Poetry Moment: Haki Madhubuti
MICHEL MARTIN, host:
I'm Michel Martin and this is TELL ME MORE from NPR News. Coming up, census forms are about to land in your mailbox. We'll talk about why you should fill them out, why some people really don't want to, and what the government is doing to encourage them to fill them out. That's coming up.
But first, today kicks off the start of National Poetry Month. Throughout the month of April we'll feature both names you know and new voices we think you want to hear.
For our first selection we bring you poet Haki Madhubuti. He is the founder and publisher of Third World Press and the Director Emeritus of the Gwendolyn Brooks Center for Black Literature and Creative Writing at Chicago State University. Haki tells us what poetry means to him.
HAKI MADHUBUTI (Poet): This poem is called "Poetry," which is a part of my new collection, "Liberation Narratives," and in this poem I try to give definitions as well as direction for the place I see poetry in my life.
Poetry. Poetry will not stop and delay wars, will not erase rape from the landscape, will not cease murder or eliminate poverty, hunger or excruciating fear, poems cannot command armies, run school systems or manage money. Poetry is not intimately involved in the education of psychologists, physicians, or smiling politicians. In this universe, the magic, the beauty, the willful art of explaining the world and you, the timeless, the unread, the unstoppable fixation with language and ideas, the visionary, the satisfiable equalizer (unintelligible) the vitality of dreams, interrupting false calm, demanding fairness in a new, new world, other poets and their poems.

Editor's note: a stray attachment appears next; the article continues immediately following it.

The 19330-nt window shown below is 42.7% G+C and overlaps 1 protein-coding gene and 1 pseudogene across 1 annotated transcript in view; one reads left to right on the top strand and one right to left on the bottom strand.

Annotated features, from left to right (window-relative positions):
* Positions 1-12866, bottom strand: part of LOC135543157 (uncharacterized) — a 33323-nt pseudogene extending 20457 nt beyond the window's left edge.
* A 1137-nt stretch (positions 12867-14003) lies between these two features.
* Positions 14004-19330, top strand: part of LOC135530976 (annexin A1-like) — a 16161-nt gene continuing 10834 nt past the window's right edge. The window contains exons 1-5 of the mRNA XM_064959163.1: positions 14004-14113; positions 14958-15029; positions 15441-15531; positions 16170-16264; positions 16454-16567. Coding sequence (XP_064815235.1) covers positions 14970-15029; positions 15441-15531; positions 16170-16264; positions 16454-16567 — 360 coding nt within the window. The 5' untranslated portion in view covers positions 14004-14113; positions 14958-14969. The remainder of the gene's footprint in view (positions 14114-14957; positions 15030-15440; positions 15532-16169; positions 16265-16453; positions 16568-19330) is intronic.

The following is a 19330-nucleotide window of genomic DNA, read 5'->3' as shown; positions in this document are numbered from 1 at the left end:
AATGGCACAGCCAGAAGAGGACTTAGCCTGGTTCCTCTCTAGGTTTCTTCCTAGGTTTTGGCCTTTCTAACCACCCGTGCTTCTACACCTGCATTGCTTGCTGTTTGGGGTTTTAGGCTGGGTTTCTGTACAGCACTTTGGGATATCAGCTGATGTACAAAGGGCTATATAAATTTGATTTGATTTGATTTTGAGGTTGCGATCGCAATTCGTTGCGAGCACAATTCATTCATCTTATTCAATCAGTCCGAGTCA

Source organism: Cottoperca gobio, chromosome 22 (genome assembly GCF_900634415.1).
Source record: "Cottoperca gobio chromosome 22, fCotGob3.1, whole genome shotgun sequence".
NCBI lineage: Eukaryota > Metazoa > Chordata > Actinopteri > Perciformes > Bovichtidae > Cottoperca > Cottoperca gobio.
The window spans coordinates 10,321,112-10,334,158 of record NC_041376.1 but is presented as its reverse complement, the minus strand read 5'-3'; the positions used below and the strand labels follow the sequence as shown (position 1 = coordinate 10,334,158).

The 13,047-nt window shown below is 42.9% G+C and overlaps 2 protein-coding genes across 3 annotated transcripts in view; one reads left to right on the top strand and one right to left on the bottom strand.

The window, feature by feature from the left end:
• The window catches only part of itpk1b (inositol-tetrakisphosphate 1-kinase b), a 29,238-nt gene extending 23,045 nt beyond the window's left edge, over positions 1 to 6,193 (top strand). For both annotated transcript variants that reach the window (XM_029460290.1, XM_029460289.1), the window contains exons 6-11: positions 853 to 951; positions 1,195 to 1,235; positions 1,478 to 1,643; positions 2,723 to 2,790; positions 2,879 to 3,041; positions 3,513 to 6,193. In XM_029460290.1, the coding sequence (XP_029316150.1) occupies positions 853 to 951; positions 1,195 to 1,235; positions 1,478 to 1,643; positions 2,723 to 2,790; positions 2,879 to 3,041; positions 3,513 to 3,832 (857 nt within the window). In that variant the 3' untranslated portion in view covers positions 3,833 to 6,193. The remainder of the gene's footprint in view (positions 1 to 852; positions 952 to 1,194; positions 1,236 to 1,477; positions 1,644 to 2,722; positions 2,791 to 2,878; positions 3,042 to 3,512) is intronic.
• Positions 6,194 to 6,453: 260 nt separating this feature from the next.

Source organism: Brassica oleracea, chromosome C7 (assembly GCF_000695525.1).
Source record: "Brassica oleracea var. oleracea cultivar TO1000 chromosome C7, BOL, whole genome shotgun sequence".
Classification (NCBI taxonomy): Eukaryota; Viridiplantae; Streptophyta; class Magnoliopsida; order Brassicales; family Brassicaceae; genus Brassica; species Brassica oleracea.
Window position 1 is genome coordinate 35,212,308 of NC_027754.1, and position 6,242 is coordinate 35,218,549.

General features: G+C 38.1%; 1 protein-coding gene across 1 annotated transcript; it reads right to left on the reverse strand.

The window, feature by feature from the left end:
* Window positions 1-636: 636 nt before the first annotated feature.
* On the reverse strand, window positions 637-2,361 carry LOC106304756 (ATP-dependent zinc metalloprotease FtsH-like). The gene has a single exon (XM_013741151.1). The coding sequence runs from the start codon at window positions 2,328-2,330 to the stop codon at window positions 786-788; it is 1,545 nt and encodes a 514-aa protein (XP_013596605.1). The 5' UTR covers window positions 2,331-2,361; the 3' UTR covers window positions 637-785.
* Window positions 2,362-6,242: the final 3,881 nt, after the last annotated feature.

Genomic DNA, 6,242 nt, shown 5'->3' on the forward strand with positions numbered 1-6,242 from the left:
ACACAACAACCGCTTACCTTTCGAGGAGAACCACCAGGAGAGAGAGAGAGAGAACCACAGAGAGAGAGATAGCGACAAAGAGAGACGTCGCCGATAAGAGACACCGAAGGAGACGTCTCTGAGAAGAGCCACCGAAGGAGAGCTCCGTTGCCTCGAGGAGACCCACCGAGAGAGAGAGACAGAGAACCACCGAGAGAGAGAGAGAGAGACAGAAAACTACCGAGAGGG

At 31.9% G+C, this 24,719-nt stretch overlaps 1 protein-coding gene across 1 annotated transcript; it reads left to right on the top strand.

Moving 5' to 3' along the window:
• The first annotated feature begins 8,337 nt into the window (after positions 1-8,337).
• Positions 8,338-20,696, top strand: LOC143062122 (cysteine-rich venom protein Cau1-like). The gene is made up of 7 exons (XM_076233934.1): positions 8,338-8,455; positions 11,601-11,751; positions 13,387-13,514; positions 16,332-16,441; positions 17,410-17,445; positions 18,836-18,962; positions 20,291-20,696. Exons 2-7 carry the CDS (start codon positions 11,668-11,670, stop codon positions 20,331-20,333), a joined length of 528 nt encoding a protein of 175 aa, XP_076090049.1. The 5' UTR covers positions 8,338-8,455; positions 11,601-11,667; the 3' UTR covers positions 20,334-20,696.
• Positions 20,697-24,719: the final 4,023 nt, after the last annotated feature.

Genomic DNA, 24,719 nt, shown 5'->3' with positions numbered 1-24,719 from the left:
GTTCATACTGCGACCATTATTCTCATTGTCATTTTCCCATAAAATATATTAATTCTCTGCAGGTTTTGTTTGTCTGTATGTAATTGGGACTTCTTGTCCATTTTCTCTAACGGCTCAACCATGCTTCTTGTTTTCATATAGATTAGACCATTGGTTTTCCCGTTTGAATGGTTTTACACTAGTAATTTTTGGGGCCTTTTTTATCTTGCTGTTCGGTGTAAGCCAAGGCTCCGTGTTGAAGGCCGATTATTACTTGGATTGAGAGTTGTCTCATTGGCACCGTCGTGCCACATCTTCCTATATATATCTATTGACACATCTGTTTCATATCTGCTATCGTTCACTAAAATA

Poetry is the wellspring of tradition, the leading connector to yesterdays and the free passport to futures. Poems bind people to language, link generations to each other and introduce cultures to cultures. Poetry, if given the eye and ear, can bring memories, issue in laughter, reign in beauty, and cure ignorance.
Language in the context of the working poem can raise the minds of entire civilizations, speak to two-year-olds, and render some of us wise. To be touched but living poetry can only make us better people. The determined force of any age is the poem, old as ideas and as life-giving as active lovers.
The part of any answer is in the rhythm of the people. Their heart beat comes urgently in two universal forms - music and poetry. For the reader, for the quiet seeker, for the many willing to sacrifice one syllable mumblings and easy conclusions, poetry can be that gigantic river that allows one to recognize in the circle of fire the center of life.
MARTIN: That was Haki Madhubuti reading his poem titled "Poetry" from his latest collection, "Liberation Narratives." To hear Professor Madhubuti read another poem from his book titled "Art," please check at our Web site at npr.org/TellMeMore.
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